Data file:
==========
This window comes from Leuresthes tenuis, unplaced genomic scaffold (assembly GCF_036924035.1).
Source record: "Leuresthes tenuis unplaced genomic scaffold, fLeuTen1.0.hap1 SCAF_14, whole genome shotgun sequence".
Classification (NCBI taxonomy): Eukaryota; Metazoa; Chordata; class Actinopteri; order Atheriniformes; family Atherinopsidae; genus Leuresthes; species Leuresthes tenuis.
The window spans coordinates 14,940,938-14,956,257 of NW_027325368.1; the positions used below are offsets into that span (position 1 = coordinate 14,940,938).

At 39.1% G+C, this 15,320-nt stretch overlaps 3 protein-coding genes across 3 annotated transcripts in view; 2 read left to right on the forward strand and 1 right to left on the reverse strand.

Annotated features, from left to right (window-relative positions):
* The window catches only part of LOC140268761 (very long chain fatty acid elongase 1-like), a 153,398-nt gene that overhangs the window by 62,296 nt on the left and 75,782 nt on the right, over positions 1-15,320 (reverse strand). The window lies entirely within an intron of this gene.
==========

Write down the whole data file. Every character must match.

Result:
This window comes from Leuresthes tenuis, unplaced genomic scaffold (assembly GCF_036924035.1).
Source record: "Leuresthes tenuis unplaced genomic scaffold, fLeuTen1.0.hap1 SCAF_14, whole genome shotgun sequence".
Classification (NCBI taxonomy): Eukaryota; Metazoa; Chordata; class Actinopteri; order Atheriniformes; family Atherinopsidae; genus Leuresthes; species Leuresthes tenuis.
The window spans coordinates 14,940,938-14,956,257 of NW_027325368.1; the positions used below are offsets into that span (position 1 = coordinate 14,940,938).

At 39.1% G+C, this 15,320-nt stretch overlaps 3 protein-coding genes across 3 annotated transcripts in view; 2 read left to right on the forward strand and 1 right to left on the reverse strand.

Annotated features, from left to right (window-relative positions):
* The window catches only part of LOC140268761 (very long chain fatty acid elongase 1-like), a 153,398-nt gene that overhangs the window by 62,296 nt on the left and 75,782 nt on the right, over positions 1-15,320 (reverse strand). The window lies entirely within an intron of this gene.